The word that stays with me as I reflect on preparing for, experiencing and pondering my experience with the Keith Haring exhibit is: ENERGY! I have the sense that he was burning through his life, cramming in experiences and expressing them passionately in his art. The video segment that showed him working behind a dance without music was very present in my mind as I prepared for my presentation, as was the triptych altar piece in Grace Cathedral.
The timing of the visit was perfect in the arc of our pilgrimage of the first week of the immersion; although the Saturday afternoon museum crowd was not optimal for my experience! The exercise we did prior to entering the exhibit brought me into the moment, connected me to our discussion on Friday morning and to the experience of watching the art of calligraphy and discussion with Nakasone. Our class exercise on Durer’s prints surfaced all our prior discussions about line-space-form and meaning; how very different the images Durer created: dense, crowded, full of figures, rich in metaphor, overwhelming … just as some of Haring’s work was for me. Was Durer trying to change his culture? exploit and expand a new techology?
I was disappointed at not seeing Haring’s The Marriage of Heaven and Hell in the exhibit, but was glad to see another work created on a tarpaulin, grommets in and paint drips giving texture to the image I found online and posted earlier. I found myself wondering how Haring created the work for the ballet: did he read Blake’s poem? did he watch the dancers? how fast did he paint it? Pondering Melcher’s article on the painting, I found myself trying a Haring-esque turn: is there another way to interpret the work as Haring turned McLuhan (the message is the medium – Haring) around? For Melcher (article on Haring website), “the hand from hell is the central, dominating motif and becomes rather triumphant;” yet another way to “read” this imagetext fusion is that the hand of heaven accepts the “devilish” side of humanity, the sensuality, the sexuality and loves it. Haring’s radical generosity empowered his prolific creativity; he did not fear overcrowding the “market” and gave away drawings with his autographs. It’s as if he always knew, even before AIDS, that he would not live long. As a friend related it in the video, Haring “said that he had so much to do.” How appropriate that to give my presentation the cohort moved away from the main traffic flow only to find ourselves annoying the guards because we were setting off the motion detectors and they were afraid that we would trigger the emergency alarm if we accidentally leaned on the doors! Radical, disruptive seminarians!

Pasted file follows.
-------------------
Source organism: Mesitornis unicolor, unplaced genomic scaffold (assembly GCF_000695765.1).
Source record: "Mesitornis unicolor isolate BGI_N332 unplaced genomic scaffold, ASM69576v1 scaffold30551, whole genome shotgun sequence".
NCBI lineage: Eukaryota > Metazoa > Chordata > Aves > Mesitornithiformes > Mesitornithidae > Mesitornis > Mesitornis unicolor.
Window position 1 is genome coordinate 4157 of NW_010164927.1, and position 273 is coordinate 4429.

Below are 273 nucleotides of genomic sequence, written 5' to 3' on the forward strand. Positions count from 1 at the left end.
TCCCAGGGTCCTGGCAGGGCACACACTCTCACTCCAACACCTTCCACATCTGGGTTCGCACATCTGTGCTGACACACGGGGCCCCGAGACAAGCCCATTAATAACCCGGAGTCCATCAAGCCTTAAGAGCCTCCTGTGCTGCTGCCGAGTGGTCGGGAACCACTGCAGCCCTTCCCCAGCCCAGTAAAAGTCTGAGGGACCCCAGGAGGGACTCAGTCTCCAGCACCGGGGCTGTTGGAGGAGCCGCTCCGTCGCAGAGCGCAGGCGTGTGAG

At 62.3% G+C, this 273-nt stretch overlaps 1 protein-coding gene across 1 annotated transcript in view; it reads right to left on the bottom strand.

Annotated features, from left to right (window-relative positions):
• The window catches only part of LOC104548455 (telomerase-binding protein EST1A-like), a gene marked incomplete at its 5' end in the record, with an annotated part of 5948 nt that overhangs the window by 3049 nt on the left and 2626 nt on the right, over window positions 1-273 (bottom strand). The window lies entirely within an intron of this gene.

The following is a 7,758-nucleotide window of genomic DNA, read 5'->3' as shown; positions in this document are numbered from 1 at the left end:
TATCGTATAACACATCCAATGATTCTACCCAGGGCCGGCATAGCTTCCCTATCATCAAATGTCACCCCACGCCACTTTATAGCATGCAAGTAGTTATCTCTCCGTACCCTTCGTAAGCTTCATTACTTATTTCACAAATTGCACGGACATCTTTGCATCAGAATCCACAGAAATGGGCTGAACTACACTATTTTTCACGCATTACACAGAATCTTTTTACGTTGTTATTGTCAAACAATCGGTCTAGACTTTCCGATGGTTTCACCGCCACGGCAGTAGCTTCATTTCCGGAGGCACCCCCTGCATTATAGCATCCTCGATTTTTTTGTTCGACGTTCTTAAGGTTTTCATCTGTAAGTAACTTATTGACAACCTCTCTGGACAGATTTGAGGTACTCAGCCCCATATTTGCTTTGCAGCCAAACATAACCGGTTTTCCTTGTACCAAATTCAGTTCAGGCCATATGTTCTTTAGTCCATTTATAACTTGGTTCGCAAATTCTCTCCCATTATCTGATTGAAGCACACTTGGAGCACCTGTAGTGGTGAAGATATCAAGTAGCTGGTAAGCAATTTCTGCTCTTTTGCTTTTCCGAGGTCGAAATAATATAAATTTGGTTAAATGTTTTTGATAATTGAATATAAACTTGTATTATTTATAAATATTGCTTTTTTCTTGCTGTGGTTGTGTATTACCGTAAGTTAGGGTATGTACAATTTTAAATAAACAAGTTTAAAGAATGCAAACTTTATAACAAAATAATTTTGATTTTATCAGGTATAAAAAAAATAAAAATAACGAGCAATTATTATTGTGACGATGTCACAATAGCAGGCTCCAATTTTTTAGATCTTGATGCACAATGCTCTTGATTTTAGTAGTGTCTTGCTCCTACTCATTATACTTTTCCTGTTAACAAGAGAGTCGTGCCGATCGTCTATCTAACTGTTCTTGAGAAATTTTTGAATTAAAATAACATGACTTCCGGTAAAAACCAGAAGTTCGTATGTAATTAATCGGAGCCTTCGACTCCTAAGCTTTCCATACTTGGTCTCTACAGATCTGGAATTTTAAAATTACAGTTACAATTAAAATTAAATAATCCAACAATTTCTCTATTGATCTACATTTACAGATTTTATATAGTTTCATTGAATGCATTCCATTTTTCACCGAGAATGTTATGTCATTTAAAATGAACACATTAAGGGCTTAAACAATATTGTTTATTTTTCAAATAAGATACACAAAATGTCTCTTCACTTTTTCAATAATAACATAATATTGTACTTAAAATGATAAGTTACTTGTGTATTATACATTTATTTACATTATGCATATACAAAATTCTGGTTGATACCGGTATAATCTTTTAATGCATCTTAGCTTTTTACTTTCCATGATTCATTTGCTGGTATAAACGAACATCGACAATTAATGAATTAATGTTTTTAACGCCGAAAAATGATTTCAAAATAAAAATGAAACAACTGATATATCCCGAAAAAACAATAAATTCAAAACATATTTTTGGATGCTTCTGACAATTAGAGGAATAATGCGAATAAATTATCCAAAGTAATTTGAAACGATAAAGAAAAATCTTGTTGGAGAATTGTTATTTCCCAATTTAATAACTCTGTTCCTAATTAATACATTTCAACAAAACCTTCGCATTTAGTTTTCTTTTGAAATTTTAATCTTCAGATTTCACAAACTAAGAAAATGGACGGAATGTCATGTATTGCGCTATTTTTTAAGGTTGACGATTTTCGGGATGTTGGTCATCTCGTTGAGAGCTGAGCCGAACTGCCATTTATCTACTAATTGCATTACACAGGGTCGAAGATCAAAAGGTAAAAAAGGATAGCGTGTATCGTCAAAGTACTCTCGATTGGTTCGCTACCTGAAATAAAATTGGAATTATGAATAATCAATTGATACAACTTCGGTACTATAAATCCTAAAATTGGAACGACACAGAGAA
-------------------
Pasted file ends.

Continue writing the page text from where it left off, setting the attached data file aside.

Haring’s work expanded discussion of line, space, form as we viewed Islamic sacred writing and Nakasone’s calligraphy back into the street, for all to see and experience. Unlike the Islamic and Japanese/Okinawan calligraphy, Haring’s work was not intended for contemplation but for confrontation. Outrage and outrageous, Haring’s work call the viewer to engage in the work of changing the world. His eschatology is present in his works: AIDS, nuclear weapons, the end of the world. Plagues, wars have been humankind’s scourges in the past and remain with us today and one can see the influences of his early faith in his work.
I found Haring’s work an interesting mix of hope and despair; his is the visual “voice” of a street prophet, calling the plague of AIDS and the dangers of nuclear war to our immediate attention. Confronting us with what appear to be simple drawings and compelling our attention. Ai Wei Wei’s names project following the 2008 earthquake in China and his installation with the backpacks in 2009 in Germany was similarly compelling for me. Visually bright, and attention getting, the 9000 backpacks spell out a mother’s cry in Chinese: “For seven years she lived happily on the earth.” (http://publicdelivery.org/ai-weiwei-remembering-haus-der-kunst-muenchen-2009/ accessed on 28 January 2015). The power of naming, of image-text to arrest our daily life rhythm, to compel us to see. Installation in Germany where it is impossible to miss the connection to other government inaction. Ai Wei Wei’s Trace and the Dragon (on Alcatraz) form powerful connections with Haring’s work: their apparent simplicity of materials, construction belies the complexity and profundity of the message in the medium.